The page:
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Nanoparticle Offers Promise For Treating Glaucoma

June 28, 2007

Adapted from the University of Central Florida

A unique nanoparticle made in a laboratory at the University of Central Florida is proving promising as a drug delivery device for treating glaucoma, an eye disease that can cause blindness and affects millions of people worldwide.

“The nanoparticle can safely get past the blood-brain barrier making it an effective non-toxic tool for drug delivery,” said Sudipta Seal, an engineering professor with appointments in UCF's Advanced Materials Processing and Analysis Center and the Nanoscience Technology Center.

The findings will be published in an article appearing in the June 28, 2007 issue of the Journal of Physical Chemistry C.

Seal and his colleagues from North Dakota State University note in the article that while barely 1-3 percent of existing glaucoma medicines penetrate into the eye, earlier experiments with nanoparticles have shown not only high penetration rates but also little patient discomfort. The miniscule size of the nanoparticles makes them less abrasive than some of the complex polymers now used in most eye drops.

Seal and his team created a specialized cerium oxide nanoparticle and bound it with a compound that has been shown to block the activity of an enzyme (hCAII) believed to play a central role in causing glaucoma.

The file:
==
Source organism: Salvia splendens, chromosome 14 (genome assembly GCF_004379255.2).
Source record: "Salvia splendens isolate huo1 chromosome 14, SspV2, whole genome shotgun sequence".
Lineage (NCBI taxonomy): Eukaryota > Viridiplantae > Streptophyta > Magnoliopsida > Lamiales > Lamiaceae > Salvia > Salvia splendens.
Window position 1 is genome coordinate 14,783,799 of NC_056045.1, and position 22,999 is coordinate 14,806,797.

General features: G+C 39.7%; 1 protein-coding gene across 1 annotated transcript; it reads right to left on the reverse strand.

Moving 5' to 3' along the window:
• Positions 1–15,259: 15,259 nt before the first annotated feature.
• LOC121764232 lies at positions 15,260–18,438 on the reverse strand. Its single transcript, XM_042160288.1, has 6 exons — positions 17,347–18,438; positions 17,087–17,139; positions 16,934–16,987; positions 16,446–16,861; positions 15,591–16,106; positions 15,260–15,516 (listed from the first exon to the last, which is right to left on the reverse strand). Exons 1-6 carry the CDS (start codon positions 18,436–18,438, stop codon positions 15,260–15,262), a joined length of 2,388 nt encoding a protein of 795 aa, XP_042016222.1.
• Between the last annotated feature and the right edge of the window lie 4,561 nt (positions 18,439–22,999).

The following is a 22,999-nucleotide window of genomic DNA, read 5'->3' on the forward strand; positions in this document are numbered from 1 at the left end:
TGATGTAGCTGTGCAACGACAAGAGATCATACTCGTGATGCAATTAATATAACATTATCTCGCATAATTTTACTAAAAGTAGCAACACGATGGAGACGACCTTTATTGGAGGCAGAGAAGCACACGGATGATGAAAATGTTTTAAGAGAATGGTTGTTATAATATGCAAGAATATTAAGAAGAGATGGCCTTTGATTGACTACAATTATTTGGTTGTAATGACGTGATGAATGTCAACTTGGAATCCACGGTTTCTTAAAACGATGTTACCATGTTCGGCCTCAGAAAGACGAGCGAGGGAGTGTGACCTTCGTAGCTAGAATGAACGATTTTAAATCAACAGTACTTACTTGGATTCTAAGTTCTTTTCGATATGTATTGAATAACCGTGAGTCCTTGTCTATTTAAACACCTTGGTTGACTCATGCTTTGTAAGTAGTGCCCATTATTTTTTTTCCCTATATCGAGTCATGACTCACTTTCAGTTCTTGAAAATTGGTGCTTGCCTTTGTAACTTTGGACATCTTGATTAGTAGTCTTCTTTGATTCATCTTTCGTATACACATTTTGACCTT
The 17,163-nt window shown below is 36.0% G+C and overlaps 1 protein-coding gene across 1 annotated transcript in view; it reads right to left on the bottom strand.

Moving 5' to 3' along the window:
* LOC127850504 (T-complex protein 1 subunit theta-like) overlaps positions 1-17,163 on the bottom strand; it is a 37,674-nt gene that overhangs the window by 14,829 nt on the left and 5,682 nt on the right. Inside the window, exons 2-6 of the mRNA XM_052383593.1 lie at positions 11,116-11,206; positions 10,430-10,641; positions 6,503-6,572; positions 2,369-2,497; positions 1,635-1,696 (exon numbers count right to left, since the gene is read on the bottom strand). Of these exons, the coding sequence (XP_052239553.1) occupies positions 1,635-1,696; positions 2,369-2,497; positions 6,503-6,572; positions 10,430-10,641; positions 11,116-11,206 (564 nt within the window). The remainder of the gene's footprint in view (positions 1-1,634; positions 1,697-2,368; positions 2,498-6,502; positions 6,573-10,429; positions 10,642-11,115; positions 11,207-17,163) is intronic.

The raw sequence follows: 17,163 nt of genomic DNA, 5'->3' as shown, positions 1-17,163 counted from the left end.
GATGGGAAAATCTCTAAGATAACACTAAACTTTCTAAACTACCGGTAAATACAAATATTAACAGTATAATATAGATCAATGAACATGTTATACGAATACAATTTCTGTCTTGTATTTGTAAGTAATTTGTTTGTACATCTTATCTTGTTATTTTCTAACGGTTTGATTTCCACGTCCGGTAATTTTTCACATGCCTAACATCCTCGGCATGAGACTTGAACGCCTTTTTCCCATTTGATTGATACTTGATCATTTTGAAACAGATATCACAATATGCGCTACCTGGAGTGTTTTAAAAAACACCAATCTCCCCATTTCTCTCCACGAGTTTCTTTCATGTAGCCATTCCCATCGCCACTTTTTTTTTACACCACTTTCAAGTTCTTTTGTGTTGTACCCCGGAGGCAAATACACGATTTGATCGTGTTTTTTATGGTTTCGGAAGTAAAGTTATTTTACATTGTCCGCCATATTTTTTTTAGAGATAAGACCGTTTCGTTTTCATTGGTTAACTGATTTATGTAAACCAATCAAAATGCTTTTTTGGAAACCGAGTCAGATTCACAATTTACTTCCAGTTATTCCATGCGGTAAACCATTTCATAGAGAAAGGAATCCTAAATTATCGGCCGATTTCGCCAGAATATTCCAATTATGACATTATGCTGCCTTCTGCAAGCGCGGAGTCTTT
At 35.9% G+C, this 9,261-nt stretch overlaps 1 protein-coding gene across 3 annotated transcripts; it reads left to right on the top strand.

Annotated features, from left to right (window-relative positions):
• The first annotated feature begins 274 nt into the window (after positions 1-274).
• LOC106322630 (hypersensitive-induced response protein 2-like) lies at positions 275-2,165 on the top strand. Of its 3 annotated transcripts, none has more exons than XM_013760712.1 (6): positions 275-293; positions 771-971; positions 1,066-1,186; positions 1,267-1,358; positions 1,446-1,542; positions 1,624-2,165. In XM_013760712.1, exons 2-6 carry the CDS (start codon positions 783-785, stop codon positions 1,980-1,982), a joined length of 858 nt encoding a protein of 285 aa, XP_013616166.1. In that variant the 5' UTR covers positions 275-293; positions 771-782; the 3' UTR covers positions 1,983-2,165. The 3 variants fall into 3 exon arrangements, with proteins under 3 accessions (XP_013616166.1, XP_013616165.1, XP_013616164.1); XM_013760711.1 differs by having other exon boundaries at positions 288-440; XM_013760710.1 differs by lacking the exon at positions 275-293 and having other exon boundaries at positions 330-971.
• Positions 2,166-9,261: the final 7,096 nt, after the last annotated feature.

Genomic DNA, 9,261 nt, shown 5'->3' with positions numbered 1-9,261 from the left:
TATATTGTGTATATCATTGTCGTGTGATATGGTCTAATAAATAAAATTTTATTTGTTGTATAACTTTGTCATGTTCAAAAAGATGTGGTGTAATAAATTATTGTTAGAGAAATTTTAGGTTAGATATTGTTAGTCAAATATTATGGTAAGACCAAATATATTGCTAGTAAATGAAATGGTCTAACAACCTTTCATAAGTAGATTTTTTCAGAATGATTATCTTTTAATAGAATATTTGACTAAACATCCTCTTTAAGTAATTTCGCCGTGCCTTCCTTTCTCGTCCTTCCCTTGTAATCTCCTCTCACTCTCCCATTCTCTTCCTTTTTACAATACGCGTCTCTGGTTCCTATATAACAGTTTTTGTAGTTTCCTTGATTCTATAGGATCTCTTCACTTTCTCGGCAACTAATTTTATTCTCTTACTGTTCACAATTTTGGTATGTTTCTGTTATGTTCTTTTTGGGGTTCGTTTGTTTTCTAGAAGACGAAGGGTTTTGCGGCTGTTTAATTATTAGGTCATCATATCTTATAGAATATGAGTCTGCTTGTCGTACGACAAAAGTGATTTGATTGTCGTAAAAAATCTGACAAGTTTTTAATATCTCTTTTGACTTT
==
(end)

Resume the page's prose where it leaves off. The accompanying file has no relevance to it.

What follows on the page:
The disease involves abnormally high pressure of the fluid inside the eye, which, if left untreated, can result in damage to the optic nerve and vision loss. High pressure occurs, in part, because of a buildup of carbon dioxide inside the eye, and the compound blocks the enzyme that produces carbon dioxide.

The research team says that the results are “very promising” and that their nanoparticle configuration offers seemingly limitless possibilities as a non-toxic drug delivery tool.

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Some of the content in this section is adapted from other sources, which are clearly identified within each individual item of information.

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